These brass-tipped pins are super strong (so no worries about bending or breaking) but lightweight and warm too. Find them in sizes from 2mm to 6mm and a handy 25cm length.
Tip top tools
Take your hobby to the next level by investing in a set of the best interchangeable knitting needles.
What makes a good knitting needle for beginners?
You may have already checked out our guide to the best knitting needles, but needles that are recommended for more established knitters aren't always ideal for beginners. In this section we'll explain why.
The best knitting needle style for beginners
When you first start knitting you'll be learning how to work back and forth in rows – otherwise known as 'flat' knitting. As you progress, you may move on to knitting 'in the round', making tubes of knitting for socks, sleeves and more. You'll use different needles for each technique.
Here are the three main types of needles you'll see:
1. Single-pointed needles
These have a point at one end and a head at the other, to stop the stitches falling off.
Use for: knitting flat.
2. Double-pointed needles
These have two points and no head, so it's easy to slip stitches off either end – great when you're working in the round, not so great if you're working flat!
Use for: knitting in the round.
3. Circular needles
Circular needles have two needle tips, joined by a cable. They can be used for flat and in-the-round knitting, and many knitters love them for their versatility.
Use for: knitting flat and in the round.
Working out which side of your project is which on circular needles can be tricky for a beginner, so we'd advise sticking with straight needles at first.
Look out for straight needles with different coloured heads that show you which hand to hold them in (alternatively, consider sliding a stitch marker onto one of the needles, or marking one with a knot of yarn, so you can tell them apart).
What’s the best knitting needle material for beginners?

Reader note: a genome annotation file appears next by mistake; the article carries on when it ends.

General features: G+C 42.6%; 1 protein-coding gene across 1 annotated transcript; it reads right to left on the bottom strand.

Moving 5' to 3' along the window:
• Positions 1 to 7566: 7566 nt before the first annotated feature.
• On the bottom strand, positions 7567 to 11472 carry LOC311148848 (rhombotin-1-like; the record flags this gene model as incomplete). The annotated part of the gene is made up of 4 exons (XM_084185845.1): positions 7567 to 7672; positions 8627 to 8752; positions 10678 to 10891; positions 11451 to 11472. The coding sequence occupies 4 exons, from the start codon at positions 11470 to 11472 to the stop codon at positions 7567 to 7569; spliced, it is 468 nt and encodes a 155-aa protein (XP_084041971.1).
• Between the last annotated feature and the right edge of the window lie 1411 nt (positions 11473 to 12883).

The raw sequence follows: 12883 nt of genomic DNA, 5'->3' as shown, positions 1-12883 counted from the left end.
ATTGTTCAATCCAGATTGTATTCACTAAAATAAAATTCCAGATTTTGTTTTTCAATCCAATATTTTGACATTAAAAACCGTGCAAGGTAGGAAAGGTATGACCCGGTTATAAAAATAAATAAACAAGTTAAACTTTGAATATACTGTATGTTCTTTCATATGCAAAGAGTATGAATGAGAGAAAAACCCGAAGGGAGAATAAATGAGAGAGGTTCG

There are four main types of knitting needles: wood, metal, plastic and carbon. They all have unique properties that can affect how you knit, and you may find you prefer different materials for different projects.
Wooden needles are warm, light and (depending on the wood) inexpensive. They have more grip than other needle types, so your stitches are less likely to slip off the end. These qualities combined make them really good for beginners.
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On the downside, they don't have the durability of other materials and are more easily broken or splintered.
Smooth, sleek metal needles are a popular choice for knitters who want to knit fast. Their slipperiness can be a problem for beginners, though – it's easy to drop your stitches when they move along the needle so quickly.
Some metal needles come with extra-sharp tips, which is handy for lace knitting or if you work at a particularly tight knitting gauge.
For some knitters these are the best of both worlds: plastic needles are durable like metal and grippy like wood.
They also come in fancy colours and patterns, and can be very inexpensive. Plastic needles are light too, which makes them a good option for large, heavy projects.
Carbon needles are lightweight and durable, and feel warmer than metal in your hands.
Carbon offers good friction to keep your stitches moving steadily, and these needles often have metal tips to allow you to work quickly too. However, they do come at a price.
Once you've found your favourite needles, keep them organised with our guide to the best knitting bags.
Finding your best knitting needles
The truth is, there isn't one single perfect pair of knitting needles out there. Every knitter is different, and we all need different needles too! It's worth trying a range of styles, materials and sizes to see what suits you best.
And don't forget – your go-to knitting needles may change as your knitting improves and you take on a wider variety of projects. So why not spread the love and pass your outgrown beginner needles on to another newbie?
Get ready to cast on
Now you've got some needles, you need some yarn. We recommend that beginners start with a smooth DK weight option, such as one of our favourite merino wool yarns.
As well as spending her working life thinking about yarn, Sarah designs knitting patterns in her spare time, too!